tape measure

The tape measure is the ubiquitous symbol of modern woodworking, but do you know how this tool really works and how to get the most from yours?

The name "tape measure" comes from sewing measures that are actually fabric. (I still keep one in my kit for taking measurements from antiques and museum pieces, since the soft fabric is unlikely to damage a rare and valuable object). The "tape" part of a modern unit is known as the blade. Blades are now made of metal and usually feature a slight curve to the blade that stiffens it and allows it to extend unassisted beyond the case.

Examples of fabric and bladed-styles of tape measure

Tape measures come in a surprisingly wide range of sizes and types. You can get them with English or Metric markings, or even one with both English and Metric! They come in sizes from tiny eighteen inch models to huge reels that can measure a football field. Whatever tape you choose, here are some tips for getting the most from yours: Starting at the beginning of the tape, the first thing you notice is that the tip, or "hook", is not firmly fixed to the blade. It should slide the thickness of the hook itself, giving accurate readings on inside or outside measurements on a single scale. If the hook gets bent, (and like buttered toast, the tape always seems to hit the floor exactly on the hook) it will alter the outside measurement of your tape.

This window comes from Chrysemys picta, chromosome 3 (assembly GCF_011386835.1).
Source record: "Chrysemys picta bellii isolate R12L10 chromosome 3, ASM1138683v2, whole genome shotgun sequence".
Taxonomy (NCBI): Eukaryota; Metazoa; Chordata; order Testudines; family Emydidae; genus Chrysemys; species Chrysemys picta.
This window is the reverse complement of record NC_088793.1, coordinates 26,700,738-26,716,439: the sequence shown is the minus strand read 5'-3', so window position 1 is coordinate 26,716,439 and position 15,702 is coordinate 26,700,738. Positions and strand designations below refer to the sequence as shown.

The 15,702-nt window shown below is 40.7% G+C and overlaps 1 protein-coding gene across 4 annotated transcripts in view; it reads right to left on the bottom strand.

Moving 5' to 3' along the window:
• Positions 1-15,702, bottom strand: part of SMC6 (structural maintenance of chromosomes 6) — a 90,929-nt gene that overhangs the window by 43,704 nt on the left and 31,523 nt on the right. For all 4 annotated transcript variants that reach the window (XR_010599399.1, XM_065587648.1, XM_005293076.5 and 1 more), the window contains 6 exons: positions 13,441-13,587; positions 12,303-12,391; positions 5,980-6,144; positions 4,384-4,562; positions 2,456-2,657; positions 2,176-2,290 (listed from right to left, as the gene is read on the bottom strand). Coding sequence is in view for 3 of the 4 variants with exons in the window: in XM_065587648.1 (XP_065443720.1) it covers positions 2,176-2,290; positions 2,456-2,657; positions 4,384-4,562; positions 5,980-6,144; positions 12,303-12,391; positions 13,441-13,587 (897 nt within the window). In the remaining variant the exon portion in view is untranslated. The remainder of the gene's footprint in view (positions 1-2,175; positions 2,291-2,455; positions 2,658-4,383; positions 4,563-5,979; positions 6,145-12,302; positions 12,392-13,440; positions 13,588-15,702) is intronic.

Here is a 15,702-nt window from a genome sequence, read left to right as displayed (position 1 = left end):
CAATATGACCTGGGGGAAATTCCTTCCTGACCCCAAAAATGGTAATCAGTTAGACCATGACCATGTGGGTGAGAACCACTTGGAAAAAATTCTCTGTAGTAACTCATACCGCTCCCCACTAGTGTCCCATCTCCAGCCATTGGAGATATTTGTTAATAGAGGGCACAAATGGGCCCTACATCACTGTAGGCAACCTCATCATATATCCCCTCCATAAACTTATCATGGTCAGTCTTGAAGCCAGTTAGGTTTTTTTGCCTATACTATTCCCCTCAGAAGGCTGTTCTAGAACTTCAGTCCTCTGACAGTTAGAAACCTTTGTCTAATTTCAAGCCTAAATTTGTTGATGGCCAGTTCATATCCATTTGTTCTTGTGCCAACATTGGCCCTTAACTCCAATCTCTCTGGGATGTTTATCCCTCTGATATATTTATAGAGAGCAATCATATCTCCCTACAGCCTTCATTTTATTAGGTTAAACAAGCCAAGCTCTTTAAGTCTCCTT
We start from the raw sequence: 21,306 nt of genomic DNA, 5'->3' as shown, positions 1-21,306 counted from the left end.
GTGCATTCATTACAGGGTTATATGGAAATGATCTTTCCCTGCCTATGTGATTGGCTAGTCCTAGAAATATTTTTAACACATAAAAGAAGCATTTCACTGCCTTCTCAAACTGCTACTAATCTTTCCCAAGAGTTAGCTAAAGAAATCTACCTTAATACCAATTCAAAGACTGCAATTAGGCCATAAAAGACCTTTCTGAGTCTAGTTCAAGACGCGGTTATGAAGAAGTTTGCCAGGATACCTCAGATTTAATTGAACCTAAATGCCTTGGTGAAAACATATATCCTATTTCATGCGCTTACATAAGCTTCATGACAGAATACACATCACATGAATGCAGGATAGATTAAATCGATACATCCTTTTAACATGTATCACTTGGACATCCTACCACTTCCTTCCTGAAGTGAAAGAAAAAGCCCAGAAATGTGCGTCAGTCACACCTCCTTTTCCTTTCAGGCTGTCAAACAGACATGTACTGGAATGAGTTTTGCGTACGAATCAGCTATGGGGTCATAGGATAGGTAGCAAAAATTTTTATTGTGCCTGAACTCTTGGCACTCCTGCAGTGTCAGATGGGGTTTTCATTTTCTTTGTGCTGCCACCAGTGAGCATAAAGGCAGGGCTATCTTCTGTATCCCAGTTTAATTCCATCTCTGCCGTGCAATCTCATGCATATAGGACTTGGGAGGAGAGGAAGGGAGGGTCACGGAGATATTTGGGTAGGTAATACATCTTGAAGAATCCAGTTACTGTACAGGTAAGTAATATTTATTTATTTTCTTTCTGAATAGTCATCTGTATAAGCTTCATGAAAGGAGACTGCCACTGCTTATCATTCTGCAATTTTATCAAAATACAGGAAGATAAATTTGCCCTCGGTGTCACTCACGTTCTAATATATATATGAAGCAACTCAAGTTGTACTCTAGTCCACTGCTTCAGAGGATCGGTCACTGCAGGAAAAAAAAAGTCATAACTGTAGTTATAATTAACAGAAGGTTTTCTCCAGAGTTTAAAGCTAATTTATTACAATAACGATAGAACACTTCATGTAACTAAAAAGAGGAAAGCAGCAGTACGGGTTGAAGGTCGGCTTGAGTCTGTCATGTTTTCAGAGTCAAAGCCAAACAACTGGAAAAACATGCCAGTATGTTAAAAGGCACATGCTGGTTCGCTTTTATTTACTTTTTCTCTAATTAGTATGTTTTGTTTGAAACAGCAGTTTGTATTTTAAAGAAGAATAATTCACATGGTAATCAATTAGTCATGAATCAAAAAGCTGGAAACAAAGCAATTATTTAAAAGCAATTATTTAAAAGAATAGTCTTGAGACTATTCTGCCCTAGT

Measuring on the inside and outside of a frame

Because the scales are printed on the tape, they are not always completely accurate. When buying a new tape, extend the blade several feet and reverse it to ensure that the marks align with each other. Also try measuring the same object using both sides of the hook to insure it slides the right amount.

The hooks are always suspect to an experienced user, so one way of improving accuracy is to "Burn the One". Take your measurement from the one inch mark instead of relying on the hook. It is more accurate, but ONLY if you remember to add the inch back into the dimension. You will also find better results if you try to use only one tape for all your measurements on a given project. Different tapes may have slightly different hooks or scales, and switching between the them adds a variable you don't need for fine work. Everyone has a favorite brand and type of measure, and I won't argue that here, but when you reach for your tape measure, give a little thought to how to use it effectively, and you may well see better results in your next project.